Sisters Lyn Paulsin (left) and Georgette Mosbacher are shown inside Georgette's… (Lucian Perkins/FOR THE…)
TAMPA — It’s the third night of the Republican National Convention, and Georgette Mosbacher — cosmetics impresario and eccentric grande dame of GOP fundraising — is waiting in the lobby of the Westin Tampa Harbour Island hotel for her sister Lyn, who has gone to fetch a needle and thread.
The kick pleat in the back of Georgette’s black-and-white leopard print Roberto Cavalli dress has torn, and Georgette needs her sister to fix it. As she slips out of five-inch heels and into velvet navy flats embossed with gold Republican elephants, Georgette recounts her youth as the oldest of the four Paulsin children in a modest home in Highland, Ind. When her father, a restaurant owner, died, her mother returned to work, leaving it to 7-year-old Georgette to change baby Lyn’s diapers and warm her bottles.
“She’s my babysitter,” Georgette says. “I mean, baby sister.”
The 65-year-old businesswoman, chief executive officer of Borghese cosmetics, has never shied away from talking about how her marriages to real estate developer Robert Muir, the late Faberge CEO George Barrie and Bush family friend and former commerce secretary Robert Mosbacher catapulted her into a world of wealth, soirees and presidential politics. Yet, despite the attention paid to the marriages and divorces of “Hurricane Georgette” or “Monsoon Mosbacher” (as she has been called by columnists), her most enduring and overlooked relationship has been with Lyn Paulsin — sister, manager, employee, confidante, emissary, Girl Friday and, most important on this night, seamstress.
Lyn emerges from the elevator.
“The needle and thread?” Georgette asks.
Lyn, 60, puts an I-can’t-believe-I-forgot hand to her forehead, and turns around.
Together wherever they go
Georgette is renowned for political fundraisers and society bashes at her Fifth Avenue apartment, which is adorned with crystal chandeliers, faux-Roman marble busts and gilded mirrors. Another constant feature is Lyn, who has dated regulars in the Mosbacher party circuit. The gossip pages mistakenly linked her to Republican consultant Ed Rollins; she says she did go on a couple of dates with Rush Limbaugh.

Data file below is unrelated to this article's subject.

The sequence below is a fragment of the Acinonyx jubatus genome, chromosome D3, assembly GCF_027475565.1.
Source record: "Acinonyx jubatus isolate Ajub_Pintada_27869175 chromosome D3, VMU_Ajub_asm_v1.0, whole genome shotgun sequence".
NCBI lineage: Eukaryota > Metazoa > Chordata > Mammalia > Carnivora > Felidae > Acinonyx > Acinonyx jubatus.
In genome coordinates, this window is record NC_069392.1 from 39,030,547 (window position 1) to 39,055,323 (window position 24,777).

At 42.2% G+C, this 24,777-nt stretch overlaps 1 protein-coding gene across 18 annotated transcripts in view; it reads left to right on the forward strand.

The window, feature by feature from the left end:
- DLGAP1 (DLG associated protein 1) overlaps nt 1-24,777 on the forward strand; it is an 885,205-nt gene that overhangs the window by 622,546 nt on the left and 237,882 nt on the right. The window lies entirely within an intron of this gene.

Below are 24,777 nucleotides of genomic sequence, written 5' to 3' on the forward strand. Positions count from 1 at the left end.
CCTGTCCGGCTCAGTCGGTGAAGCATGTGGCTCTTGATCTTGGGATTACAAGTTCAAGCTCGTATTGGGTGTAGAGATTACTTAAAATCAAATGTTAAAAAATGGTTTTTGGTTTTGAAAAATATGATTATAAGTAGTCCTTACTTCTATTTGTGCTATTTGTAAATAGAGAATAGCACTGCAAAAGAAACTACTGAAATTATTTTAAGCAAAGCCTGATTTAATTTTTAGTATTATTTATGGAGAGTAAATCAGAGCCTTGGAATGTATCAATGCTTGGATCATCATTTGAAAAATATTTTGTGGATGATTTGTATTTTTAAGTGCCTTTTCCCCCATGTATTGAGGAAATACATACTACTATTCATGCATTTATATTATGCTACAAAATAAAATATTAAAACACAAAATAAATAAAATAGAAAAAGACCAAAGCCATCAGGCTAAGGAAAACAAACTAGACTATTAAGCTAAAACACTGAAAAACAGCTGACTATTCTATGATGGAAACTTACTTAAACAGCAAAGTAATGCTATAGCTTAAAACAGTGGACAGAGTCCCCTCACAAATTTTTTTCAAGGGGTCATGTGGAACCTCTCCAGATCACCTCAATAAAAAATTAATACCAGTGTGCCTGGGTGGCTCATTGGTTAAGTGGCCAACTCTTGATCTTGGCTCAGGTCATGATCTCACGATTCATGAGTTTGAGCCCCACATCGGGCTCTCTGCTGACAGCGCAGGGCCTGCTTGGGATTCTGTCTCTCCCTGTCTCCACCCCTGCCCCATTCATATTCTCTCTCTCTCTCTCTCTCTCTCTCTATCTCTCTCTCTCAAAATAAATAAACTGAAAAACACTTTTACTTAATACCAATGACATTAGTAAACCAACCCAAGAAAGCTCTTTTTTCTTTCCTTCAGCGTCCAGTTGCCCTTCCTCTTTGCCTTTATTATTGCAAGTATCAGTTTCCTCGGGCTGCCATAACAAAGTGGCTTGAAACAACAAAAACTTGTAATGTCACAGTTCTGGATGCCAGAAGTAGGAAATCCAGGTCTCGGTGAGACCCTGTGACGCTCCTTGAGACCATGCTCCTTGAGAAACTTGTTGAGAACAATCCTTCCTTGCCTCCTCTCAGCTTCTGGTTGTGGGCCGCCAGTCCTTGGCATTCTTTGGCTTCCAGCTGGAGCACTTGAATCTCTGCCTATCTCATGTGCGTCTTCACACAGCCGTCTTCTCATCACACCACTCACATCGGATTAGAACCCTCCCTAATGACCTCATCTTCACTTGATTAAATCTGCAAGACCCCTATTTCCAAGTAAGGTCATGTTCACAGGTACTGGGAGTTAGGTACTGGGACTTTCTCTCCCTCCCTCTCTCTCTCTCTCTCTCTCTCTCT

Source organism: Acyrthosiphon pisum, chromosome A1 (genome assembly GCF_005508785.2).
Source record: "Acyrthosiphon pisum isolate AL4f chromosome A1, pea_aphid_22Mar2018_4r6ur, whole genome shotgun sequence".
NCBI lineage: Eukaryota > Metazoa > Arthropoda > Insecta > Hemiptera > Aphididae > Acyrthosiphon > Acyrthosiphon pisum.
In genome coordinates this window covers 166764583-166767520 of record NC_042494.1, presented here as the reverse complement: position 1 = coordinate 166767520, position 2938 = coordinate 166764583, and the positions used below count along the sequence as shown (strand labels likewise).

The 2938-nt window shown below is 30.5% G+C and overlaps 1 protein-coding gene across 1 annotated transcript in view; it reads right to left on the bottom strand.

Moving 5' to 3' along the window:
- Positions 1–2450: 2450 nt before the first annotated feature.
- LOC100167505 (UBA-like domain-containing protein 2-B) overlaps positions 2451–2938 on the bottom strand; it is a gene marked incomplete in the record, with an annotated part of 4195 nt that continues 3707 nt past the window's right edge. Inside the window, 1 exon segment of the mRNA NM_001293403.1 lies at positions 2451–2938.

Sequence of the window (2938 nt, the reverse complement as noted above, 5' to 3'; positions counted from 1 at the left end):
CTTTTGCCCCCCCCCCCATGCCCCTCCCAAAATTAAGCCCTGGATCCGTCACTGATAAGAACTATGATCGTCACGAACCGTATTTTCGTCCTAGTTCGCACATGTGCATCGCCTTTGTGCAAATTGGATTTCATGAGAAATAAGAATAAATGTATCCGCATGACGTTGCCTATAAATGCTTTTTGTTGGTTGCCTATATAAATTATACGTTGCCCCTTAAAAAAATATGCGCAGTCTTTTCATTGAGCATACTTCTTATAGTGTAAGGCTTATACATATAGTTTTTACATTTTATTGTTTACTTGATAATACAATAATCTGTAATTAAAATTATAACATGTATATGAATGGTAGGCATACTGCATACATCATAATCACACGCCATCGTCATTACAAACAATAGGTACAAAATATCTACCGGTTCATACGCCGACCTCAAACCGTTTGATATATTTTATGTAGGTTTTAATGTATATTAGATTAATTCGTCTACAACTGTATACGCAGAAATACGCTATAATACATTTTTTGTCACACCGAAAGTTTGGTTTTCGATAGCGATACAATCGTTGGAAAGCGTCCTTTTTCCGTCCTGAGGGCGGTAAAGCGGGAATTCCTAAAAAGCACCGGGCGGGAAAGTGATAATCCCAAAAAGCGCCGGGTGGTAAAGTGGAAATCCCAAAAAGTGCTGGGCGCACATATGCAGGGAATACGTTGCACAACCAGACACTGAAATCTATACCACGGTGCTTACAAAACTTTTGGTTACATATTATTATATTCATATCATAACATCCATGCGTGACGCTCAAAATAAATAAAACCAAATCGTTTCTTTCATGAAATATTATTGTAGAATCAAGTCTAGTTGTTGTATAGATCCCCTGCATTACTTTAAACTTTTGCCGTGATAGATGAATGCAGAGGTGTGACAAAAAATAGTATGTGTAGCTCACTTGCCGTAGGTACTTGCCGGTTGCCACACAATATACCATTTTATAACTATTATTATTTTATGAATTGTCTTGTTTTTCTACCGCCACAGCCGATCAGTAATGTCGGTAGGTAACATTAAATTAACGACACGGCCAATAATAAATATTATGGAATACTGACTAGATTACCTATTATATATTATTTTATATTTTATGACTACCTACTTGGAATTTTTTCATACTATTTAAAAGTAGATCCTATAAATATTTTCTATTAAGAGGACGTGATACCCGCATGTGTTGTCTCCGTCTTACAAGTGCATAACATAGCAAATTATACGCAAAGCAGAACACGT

At one event, when Georgette fell ill, Lyn stepped in like an eager understudy to host. “I can’t remember an event, whether a book signing or political event or social event, in which Lyn wasn’t involved in some way or another,” says billionaire Wilbur Ross, who spent part of the Republican convention mingling on a yacht flying the Cayman Islands flag.
Georgette makes the calls extracting fundraising commitments; Lyn follows up and collects the money. (“I don’t have the time to talk to everyone; they talk to her,” Georgette says of Lyn. “But they think they’ve talked to me.”)
In Georgette’s various cosmetics ventures, Lyn has carried the titles “director of communications” and “vice president of creative services.” The teamwork extends beyond business and politics. Georgette pays for the family cruise to South America; Lyn makes sure the rooms have connecting terraces. Lyn, who is officially employed by Borghese, often appears as a dutiful assistant. She has rolled a lint brush over Georgette’s dress in green rooms and peered through the camera lenses to approve photos.
“I don’t know much about Lyn,” Barbara Walters says, adding that her friend Georgette “gives very interesting cocktail parties for friends. Her sister usually coordinates it.”
Fire and ice
In Tampa, the Romney campaign offered the sisters separate rooms, but they preferred to stay together. Lyn checked in early and Georgette waited for the winds and rain from Hurricane Isaac to subside before flying down two days later. When she arrived, Georgette looked around the hotel room in disapproval: “This place is not clean.”
“I thought I did it,” Lyn said, as Georgette wiped all the surfaces.
During this, the sisters’ seventh convention together, Lyn keeps Mrs. Mosbacher, as she calls Georgette in public, on schedule and in face powder as the two breeze through dinners and delegations like tropical birds amid a flock of pale gulls. Georgette wears stars-and-stripes earrings, her colored red hair in a crest, her eyebrows permanently darkened red by a tattoo artist in Gary, Ind. Lyn is ice to Georgette’s fire. She wears her bleached hair short, prefers a paler lip gloss and had her eyebrows tattooed light brown in Washington. She dons a cream-colored Renato Ballestra frock, which, like many of her outfits, was handed down to her by Georgette and was tailored to fit her smaller frame.
Despite differences in build, (“Don’t think we’ll go there, hon,” Lyn says) the sisters share laugh lines and almond-shaped eyes. Lyn’s prominent cheekbones and resemblance to the actress Annette Bening have prompted reports that she once modeled. (“Wikipedia doesn’t get much right,” Georgette says. “She was a housewife.”)